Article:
The Australian Defence Department's Future Submarine Project (SEA 1000), envisions a vessel larger and more capable than the current Collins Class submarines. Political considerations would favour construction of the submarines in Australia. However, the Collins class submarines proved beyond the capabilities of Australian industry and a larger more complex conventional submarine may be beyond the capabilities of even an experienced overseas shipyard. The only technically viable option to meet the requirements as currently set down would be a nuclear powered submarine from an established US or European manufacturer. However, nuclear power would create considerable domestic and international political controversy for Australia. Also it would be difficult for the Australian navy to recruit, train and pay for the large crew needed for nuclear submarine.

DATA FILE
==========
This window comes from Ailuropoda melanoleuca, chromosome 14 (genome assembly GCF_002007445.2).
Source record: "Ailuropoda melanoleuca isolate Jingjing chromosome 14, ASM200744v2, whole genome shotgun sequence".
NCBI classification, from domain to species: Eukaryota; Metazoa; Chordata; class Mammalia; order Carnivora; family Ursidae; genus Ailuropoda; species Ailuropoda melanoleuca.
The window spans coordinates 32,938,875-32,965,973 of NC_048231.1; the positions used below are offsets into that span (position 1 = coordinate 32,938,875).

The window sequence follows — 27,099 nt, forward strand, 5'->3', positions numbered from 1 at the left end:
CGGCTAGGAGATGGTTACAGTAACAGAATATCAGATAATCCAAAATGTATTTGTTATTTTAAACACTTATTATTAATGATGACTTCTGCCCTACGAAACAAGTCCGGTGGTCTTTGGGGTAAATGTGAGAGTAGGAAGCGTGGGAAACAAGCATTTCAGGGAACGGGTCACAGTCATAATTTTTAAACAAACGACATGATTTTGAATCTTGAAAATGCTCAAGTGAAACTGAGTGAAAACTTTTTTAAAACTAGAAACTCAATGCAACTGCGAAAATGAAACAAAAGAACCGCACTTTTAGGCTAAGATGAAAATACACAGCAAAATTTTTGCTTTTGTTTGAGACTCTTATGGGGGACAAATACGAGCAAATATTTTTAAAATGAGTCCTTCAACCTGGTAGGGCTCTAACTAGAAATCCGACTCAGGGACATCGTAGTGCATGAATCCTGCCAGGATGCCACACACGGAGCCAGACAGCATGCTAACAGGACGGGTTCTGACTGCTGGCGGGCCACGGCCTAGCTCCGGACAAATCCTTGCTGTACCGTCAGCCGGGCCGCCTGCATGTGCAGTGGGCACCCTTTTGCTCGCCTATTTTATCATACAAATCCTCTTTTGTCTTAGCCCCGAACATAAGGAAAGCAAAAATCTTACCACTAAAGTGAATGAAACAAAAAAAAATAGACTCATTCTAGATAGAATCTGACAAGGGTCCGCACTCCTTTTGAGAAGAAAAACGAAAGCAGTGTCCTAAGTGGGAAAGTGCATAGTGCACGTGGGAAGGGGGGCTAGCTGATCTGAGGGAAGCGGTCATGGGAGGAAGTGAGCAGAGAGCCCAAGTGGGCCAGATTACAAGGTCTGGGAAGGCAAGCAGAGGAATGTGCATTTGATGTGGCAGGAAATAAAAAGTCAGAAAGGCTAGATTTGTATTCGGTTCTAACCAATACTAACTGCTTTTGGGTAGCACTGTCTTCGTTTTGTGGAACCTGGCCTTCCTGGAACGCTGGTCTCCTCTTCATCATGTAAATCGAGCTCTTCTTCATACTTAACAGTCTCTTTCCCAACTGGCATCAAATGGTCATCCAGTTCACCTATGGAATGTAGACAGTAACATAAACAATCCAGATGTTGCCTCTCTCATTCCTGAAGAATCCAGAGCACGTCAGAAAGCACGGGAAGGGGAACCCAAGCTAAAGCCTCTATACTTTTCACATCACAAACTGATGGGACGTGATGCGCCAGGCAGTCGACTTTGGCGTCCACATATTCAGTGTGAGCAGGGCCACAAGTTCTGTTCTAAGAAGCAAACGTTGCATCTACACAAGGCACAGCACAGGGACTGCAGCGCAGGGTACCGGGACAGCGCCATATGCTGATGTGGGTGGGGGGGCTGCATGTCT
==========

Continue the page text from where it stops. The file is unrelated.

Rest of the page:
One alternative would be to build two different classes of submarine to less demanding requirement. The first would be an enhanced Collins class submarine and the second a smaller overseas procured vessel.
The Collins class submarines suffered problems with engines and electronic systems. In comparison the Australian made hull of the ships was relatively successful. The ships have had limited service and so could be refitted with new sensors, engines and batteries. This would provide local works and a relatively low risk interim vessel. As an example of a relatively low risk upgrade, new lithium batteries could be fitted in place of lead acid batteries, suing similar technology to that of electric cars.
At the same time the Collins class vessels are being refitted in Australia, a new class of vessel based on a proven overseas design could be ordered from a proven overseas shipyard. The standard weapons fit of the submarines would be reduced to increase their range and allow accommodation for special forces. Four of the the six large torpedo tubes would be replaced with smaller tubes suited to self defence, limited warfare against smaller ships, but still capable of disabling large surface combatants.
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